For KBMF, I’m Kevin Cook, with This Week in Labor History:
Wednesday, Feb 20:
In 1942, the Norway Teacher’s Union begins successful nonviolent strike against Nazification of schools.
In 1990, the UMWA wins the Pittston miner's strike. 98 Union miners and a minister occupied a Pittston Coal plant in Carbo, Virginia, beginning a year-long strike. The company had terminated earned healthcare benefits for over 1,500 retirees, widows and disabled miners, ended contributions to a retirement trust established in 1950 and refused to bargain in good faith. While a month-long Soviet coal strike dominated US news broadcasts, the year-long Pittston strike garnered almost no mainstream press coverage whatsoever.
Thursday, Feb 21:
In 1868, a state law was enacted in California providing the 8-hour day for most workers, but it was not enforced. Companies capitalized on the lack of enforcement and workers had no choices but to work 12-18 hour days.
In 1972, the United Farm Workers of America were granted a charter by the AFL-CIO. UFWA is a labor Union created from the merging of two groups, the AWOC, and the NFWA led by César Chávez. The group was originally a workers' rights organization that helped workers get unemployment insurance but rapidly became a Union of farmworkers.
Friday, Feb 22:
In 1892, representatives of the Knights of Labor and the United Mine Workers meet in St. Louis with 20 other organizations to plan the founding convention of the People’s Party. Objectives: end political corruption, spread the wealth, and combat the oppression of the rights of workers and farmers.
In 2004, Education Secretary Paige calls the nation’s largest teachers Union, National Education Association (NEA), a “terrorist organization” during a White House meeting with state governors. At the same time the Bush administration asserted the right to imprison citizens indefinitely without trial or access to lawyers, family members or journalists, if they were accused of being terrorists.
Saturday, Feb 23:
In 1887, the Journeyman Bakers National Union receives its charter from the American Federation of Labor.
In 1984, the Association of Flight Attendants were granted a charter by the AFL-CIO.
In 2004, following voter approval for the measure in 2003, San Francisco’s minimum wage rises to $8.50, up from $6.75. Their whole economy improves as a result.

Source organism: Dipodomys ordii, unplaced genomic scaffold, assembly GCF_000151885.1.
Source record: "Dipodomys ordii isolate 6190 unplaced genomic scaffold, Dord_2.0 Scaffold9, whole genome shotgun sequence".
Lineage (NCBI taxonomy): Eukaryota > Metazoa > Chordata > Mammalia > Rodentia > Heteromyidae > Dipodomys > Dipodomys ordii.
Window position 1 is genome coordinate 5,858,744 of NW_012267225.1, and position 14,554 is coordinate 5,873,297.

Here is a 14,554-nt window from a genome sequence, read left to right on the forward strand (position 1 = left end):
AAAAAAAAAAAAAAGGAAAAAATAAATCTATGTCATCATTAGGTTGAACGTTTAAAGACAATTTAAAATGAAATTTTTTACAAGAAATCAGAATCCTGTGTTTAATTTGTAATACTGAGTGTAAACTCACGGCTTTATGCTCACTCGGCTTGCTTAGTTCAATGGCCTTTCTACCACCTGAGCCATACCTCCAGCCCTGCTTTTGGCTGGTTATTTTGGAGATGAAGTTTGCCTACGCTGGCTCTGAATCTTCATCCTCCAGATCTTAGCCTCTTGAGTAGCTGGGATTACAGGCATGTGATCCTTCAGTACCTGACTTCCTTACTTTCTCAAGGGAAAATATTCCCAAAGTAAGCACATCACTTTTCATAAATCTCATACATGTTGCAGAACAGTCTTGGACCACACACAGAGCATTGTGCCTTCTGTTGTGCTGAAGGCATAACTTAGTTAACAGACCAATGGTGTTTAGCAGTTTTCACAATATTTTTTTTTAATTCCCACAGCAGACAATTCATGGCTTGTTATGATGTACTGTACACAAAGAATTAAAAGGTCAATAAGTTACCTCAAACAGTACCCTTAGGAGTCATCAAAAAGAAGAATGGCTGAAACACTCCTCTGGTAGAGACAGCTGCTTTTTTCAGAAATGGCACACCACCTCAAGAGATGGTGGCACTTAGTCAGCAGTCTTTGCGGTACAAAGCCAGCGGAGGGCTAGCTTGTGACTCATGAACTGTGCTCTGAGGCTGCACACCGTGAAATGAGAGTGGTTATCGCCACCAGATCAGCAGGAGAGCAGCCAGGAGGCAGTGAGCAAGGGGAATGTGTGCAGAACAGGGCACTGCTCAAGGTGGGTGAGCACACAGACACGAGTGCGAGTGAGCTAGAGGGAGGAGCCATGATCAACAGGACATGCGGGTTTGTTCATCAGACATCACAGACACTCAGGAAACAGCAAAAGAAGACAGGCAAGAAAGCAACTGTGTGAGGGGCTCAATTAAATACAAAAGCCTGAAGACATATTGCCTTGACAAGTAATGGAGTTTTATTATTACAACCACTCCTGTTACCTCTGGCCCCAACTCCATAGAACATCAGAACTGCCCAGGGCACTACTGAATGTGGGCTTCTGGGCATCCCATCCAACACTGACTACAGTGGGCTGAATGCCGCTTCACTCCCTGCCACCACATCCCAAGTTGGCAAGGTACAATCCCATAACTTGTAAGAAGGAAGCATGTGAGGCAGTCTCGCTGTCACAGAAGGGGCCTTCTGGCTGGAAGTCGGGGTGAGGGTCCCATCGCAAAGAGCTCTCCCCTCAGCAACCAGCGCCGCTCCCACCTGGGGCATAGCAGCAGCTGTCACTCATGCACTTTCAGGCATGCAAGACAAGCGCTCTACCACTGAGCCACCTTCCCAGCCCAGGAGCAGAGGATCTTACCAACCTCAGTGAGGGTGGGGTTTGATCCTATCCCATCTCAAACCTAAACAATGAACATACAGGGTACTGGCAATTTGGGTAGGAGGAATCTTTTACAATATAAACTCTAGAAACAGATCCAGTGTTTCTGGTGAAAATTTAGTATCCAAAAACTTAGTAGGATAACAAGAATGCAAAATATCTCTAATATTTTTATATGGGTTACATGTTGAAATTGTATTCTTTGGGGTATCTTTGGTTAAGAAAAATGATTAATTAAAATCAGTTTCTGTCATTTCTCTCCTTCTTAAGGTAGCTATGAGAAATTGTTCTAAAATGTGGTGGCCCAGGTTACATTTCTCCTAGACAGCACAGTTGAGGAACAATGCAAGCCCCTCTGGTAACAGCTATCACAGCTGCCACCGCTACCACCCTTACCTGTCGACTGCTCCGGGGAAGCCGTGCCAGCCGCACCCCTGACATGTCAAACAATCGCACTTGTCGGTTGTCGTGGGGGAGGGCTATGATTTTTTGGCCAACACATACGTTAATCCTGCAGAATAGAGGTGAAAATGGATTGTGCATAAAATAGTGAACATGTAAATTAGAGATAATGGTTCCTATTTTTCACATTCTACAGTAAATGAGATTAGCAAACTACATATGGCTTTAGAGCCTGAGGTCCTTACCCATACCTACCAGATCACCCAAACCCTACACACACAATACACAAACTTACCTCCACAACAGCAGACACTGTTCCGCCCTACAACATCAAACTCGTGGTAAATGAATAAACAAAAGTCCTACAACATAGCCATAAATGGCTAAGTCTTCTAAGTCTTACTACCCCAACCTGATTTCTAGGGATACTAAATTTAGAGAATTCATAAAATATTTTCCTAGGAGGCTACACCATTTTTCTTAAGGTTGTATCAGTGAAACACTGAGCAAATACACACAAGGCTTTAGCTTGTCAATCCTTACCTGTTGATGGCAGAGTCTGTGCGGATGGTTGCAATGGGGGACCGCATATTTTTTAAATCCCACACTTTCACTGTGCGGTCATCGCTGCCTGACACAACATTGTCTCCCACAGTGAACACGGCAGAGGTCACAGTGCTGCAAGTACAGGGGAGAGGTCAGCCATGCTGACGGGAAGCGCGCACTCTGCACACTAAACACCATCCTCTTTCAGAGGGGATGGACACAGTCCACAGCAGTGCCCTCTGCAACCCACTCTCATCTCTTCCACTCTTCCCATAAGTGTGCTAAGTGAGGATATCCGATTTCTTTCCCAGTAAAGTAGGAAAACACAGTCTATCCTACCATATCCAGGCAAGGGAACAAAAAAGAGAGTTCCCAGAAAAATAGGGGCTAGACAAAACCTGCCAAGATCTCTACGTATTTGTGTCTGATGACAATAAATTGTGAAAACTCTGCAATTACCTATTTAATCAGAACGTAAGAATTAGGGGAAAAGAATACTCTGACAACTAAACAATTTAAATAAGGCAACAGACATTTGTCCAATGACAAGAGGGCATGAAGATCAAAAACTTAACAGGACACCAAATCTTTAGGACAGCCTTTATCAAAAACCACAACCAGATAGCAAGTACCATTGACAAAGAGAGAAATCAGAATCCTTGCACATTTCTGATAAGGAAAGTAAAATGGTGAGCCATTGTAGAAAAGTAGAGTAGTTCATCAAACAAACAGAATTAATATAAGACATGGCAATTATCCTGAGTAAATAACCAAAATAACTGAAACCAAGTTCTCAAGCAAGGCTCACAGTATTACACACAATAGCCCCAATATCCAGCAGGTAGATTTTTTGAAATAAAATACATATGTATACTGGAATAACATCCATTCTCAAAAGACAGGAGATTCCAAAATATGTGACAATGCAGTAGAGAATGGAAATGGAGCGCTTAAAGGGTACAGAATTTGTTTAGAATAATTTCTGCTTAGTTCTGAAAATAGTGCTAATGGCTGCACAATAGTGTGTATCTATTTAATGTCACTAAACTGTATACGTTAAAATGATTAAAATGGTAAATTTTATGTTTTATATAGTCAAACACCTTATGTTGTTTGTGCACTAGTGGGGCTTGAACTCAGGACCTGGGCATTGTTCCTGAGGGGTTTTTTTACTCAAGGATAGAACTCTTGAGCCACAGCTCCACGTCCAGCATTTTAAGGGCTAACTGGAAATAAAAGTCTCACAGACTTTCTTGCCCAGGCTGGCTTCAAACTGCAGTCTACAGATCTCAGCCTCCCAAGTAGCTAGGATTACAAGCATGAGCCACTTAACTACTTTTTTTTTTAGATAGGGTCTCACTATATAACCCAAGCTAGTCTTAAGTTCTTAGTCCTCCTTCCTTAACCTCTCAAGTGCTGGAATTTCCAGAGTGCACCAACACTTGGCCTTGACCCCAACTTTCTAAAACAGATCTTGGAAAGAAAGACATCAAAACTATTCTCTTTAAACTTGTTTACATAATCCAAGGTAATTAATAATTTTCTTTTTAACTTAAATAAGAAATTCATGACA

Sunday, Feb 24:
In 1912, IWW organizer Elizabeth Gurley Flynn takes the lead in the Lawrence Textile Strike of 20,000 women in Lawrence, Massachusetts, also known as the "Bread & Roses" strike. Police attack 150 children and women at the town railroad station. The women and girls were fighting to lower their work hours to 54 hours a week and were protesting low wages and work speedups. Women who worked in the mills had a life expectancy of less than 30 years, most dying of respiratory ailments caused by the hazardous working conditions.
In 1919, Congress passed a federal child labor tax law that imposed a 10 percent tax on companies that employed children under the age of 16 working in a mine or under the age of 14 in a “mill, cannery, workshop, factory, or manufacturing establishment.” The Supreme Court ruled the tax was unconstitutional 3 years later making child labor profitable for the capitalists again.
Monday, Feb 25:
In 1913, The Paterson, New Jersey silk strike began, with 25,000 textile workers walking out when mill owners doubled the size of the looms without increasing staffing or wages. The strike was organized by the Industrial Workers of the World, but collapsed when mill owners exploited divisions between skilled and unskilled workers, successfully getting the skilled workforce to agree to return to work. 5 strikers were killed on behalf of the mill owners in order to protect low wages and profits during the 208-day walkout.
In 2011, a crowd 100,000 strong rallied at the Wisconsin state capitol in protest of what was to become a successful push by the Koch-backed Gov. Walker and the Republican majority to cripple public employee bargaining rights and crush the union. The Republican’s pro-business “Free Market” solution put Wisconsin in a race to the bottom, turned a budget surplus into a $2.2 billion deficit and cut all public services and spending on education. Wisconsin, a “right to Work” state, is now last in the nation for growth.
Tuesday, Feb 26:
In 1972, a coal slag heap doubling as a dam (to save costs) in West Virginia’s Buffalo Creek Valley collapsed, flooding the 17-mile long valley. 118 died, 5,000 were left homeless. The Pittston Coal Co. said it was "an act of God" and claimed no responsibility.
In 2004, a 20-week strike by 70,000 Southern California supermarket workers ended, with the Union claiming victory.
This Week in Labor History is compiled by Kevin D. Curtis and is published in the Butte Weekly. For KBMF, I’m Kevin Cook.